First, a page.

Same amounts of caffeic acid, narengin and catechin were found in the stem cuttings of the cultivars. Highest and lowest leaf caffeic acid contents were found in ‘Rowghani’ and ‘Amigdalolia’ cuttings respectively, however, the leaf caffeic acid contents were not related to the rooting ability of the cuttings (Figs. 1 and 5). No differences were found in chlorogenic acid content in the leaf of the cuttings for the five studied cultivars (Fig. 6). Catechin was detected at relatively low concentrations (2.0 mg g-1 FW in ‘Tokhmekabki and 1.46 mg g-1 FW in ‘Rowghani’) and lower concentrations in the other cultivars (Fig. 11). A significant negative relationship was found between the rooting potential and leaf narengine concentrations among cultivar’s cuttings (Figs. 1 and 7). The same relationship was observed for galic acid contents in the leaves (Fig. 8). The highest concentration of vanillic acid was found in the leaves of ‘Rowghani’ cuttings, its concentrationwas slightly decreased in ‘Tokhmekabki’ and ‘Dusti’ and the lowest vanillic acid concentration was found in ‘Amigdalolia’ and ‘Konservalia’ cultivars (Fig. 9). Although C/N ratio in the leaf and stem of the cuttings was  statistically different among cultivars but have no clear pattern and therefore seems that it had no relation with rooting potential of the cuttings (Fig. 10). 

Fig. 5. Leaf and stem caffeic acid contents of five olive cultivars. Columns followed by the same capital or small letters do not differ significantly at P≤0.05 using LSD test.

Fig. 6. Leaf and stem chlorogenic acid contents of five olive cultivars. Columns Followed  by the same capital or small letters do not differ significantly at P≤0.05 using LSD test.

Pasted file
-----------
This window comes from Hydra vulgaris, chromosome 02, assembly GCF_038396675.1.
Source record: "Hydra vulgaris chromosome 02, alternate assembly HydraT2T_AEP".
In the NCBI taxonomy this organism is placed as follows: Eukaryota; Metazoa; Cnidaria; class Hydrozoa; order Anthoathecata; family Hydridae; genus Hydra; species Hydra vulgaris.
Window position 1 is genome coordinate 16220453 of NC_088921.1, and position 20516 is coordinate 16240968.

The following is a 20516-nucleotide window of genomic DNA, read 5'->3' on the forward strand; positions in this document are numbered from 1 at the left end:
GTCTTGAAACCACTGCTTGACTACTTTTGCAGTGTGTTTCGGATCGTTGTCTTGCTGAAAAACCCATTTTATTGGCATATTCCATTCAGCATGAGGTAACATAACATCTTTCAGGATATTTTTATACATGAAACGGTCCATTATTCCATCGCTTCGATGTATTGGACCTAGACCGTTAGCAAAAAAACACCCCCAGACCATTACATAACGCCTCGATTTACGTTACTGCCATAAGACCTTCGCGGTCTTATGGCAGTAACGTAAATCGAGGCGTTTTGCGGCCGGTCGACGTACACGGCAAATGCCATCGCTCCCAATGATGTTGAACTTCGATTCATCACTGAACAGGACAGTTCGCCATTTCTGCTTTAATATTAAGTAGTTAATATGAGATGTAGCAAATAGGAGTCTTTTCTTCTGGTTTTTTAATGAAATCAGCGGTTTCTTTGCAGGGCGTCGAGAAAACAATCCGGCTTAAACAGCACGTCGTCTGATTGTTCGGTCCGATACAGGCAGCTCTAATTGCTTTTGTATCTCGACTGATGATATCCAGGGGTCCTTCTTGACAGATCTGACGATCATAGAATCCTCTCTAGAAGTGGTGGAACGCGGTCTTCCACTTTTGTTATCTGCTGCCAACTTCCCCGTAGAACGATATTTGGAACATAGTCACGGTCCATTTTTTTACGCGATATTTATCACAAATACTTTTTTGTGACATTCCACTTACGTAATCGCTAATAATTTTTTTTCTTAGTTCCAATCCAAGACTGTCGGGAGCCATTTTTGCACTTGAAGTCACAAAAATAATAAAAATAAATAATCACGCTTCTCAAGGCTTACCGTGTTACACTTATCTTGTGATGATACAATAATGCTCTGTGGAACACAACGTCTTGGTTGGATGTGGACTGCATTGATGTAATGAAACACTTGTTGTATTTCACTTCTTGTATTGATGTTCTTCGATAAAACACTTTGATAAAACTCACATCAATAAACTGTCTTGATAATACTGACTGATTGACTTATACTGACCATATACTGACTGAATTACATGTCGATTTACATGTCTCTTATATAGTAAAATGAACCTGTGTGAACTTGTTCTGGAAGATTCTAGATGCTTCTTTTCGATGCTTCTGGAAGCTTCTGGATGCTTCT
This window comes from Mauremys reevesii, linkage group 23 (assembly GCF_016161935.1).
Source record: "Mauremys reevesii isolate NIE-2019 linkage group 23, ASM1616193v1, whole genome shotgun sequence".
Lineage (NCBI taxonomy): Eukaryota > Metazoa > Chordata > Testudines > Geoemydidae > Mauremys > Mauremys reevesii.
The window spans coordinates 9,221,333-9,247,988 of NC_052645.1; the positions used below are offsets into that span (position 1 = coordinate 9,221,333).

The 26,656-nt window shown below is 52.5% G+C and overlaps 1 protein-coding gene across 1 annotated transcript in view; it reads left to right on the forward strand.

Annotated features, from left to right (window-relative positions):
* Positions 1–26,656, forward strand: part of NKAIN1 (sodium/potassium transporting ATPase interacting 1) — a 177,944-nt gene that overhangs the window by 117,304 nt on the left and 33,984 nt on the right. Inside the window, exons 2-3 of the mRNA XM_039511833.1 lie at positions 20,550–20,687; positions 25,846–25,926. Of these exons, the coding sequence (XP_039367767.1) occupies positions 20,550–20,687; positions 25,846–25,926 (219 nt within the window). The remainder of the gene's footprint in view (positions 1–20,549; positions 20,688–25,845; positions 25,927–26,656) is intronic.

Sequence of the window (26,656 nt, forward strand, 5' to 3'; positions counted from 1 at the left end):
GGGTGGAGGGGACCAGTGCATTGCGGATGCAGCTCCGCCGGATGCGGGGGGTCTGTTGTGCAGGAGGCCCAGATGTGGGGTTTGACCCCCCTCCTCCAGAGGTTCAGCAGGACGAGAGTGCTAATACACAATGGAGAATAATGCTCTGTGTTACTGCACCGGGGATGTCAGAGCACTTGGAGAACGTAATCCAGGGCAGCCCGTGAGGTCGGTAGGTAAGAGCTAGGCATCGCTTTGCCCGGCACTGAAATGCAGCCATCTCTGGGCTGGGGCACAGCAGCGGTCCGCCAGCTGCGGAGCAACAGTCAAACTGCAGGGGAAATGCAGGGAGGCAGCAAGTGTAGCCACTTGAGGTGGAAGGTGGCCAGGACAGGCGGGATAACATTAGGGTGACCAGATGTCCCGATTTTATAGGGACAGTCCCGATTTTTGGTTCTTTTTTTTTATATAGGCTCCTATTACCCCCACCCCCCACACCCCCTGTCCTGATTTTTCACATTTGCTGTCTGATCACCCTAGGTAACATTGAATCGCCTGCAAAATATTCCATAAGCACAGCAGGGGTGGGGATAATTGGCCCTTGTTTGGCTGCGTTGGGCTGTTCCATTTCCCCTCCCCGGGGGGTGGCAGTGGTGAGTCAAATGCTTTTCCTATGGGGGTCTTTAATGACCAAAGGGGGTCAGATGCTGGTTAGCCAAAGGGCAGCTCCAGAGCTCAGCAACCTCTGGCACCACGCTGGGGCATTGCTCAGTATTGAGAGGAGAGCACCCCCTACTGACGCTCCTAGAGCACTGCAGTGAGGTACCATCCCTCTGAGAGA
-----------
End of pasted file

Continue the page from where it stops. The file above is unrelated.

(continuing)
Fig. 7. Leaf and stem narengin contents of five olive cultivars. Columns followed by the same capital or small letters do not differ significantly at P≤0.05 using LSD test.

Fig. 8. Leaf and stem gallic acid contents of five olive cultivars. Columns followed by the same capital or small  letters do not differ significantly at P≤0.05 using LSD test.

Fig. 9. Leaf and stem vanillic acid contents of five olive cultivars. Columns followed by the same capital or small letters do not differ significantly at P≤0.05 using LSD test.

Fig. 10. Leaf and stem C/N ratio of five olive cultivars. Columns followed by the same capital or small letters do not differ significantly at P≤0.05 using LSD test.

Fig. 11. Leaf and stem catechin contents of five olive cultivars. Columns followed by the same capital or small  letters do not differ significantly at P≤0.05 using LSD test.

 

Results of regression analysis by stepwise method for leaf and stem variables and also their total (leaf and stem with together) are shown in Tables 1, 2 and 3 respectively. Data in Tables 1, 2 and 3 show intercept, probably values (Pr) and parameters estimated from these variables. Based on this method, variables entered into the model (step by step) and ultimately selected the variables having the most effect on the dependent variable (rooting percentage). The correlation coefficients (R2) of the equation were 0.99, 0.76 and 0.69 for leaf, stem and their total (leaf and stem with together), respectively.

Table 1. Stepwise regression analysis of leaf variables.

Parameters

Parameters estimated

Probably values

Intercept

43.17

0.011

Gallic acid

-0.089

0.0148

Vanillic acid

-2.106

0.0076

Narengin

0.715

0.0046

Caffeic acid

-3.94

0.0123

 

Table 2. Stepwise regression analysis of stem variables

Parameters

Parameters estimated

Probably values

Intercept

5.718

0.016

Gallic acid

-0.178

0.023

 

Table 3. Stepwise regression analysis of total (leaf+ stem) variables.

Parameters

Parameters estimated

Probably values

Intercept

2.834

<0.0001

Gallic acid

-0.078

0.0023

Carbohydrates

-0.023

0.0378

 

 

Discussion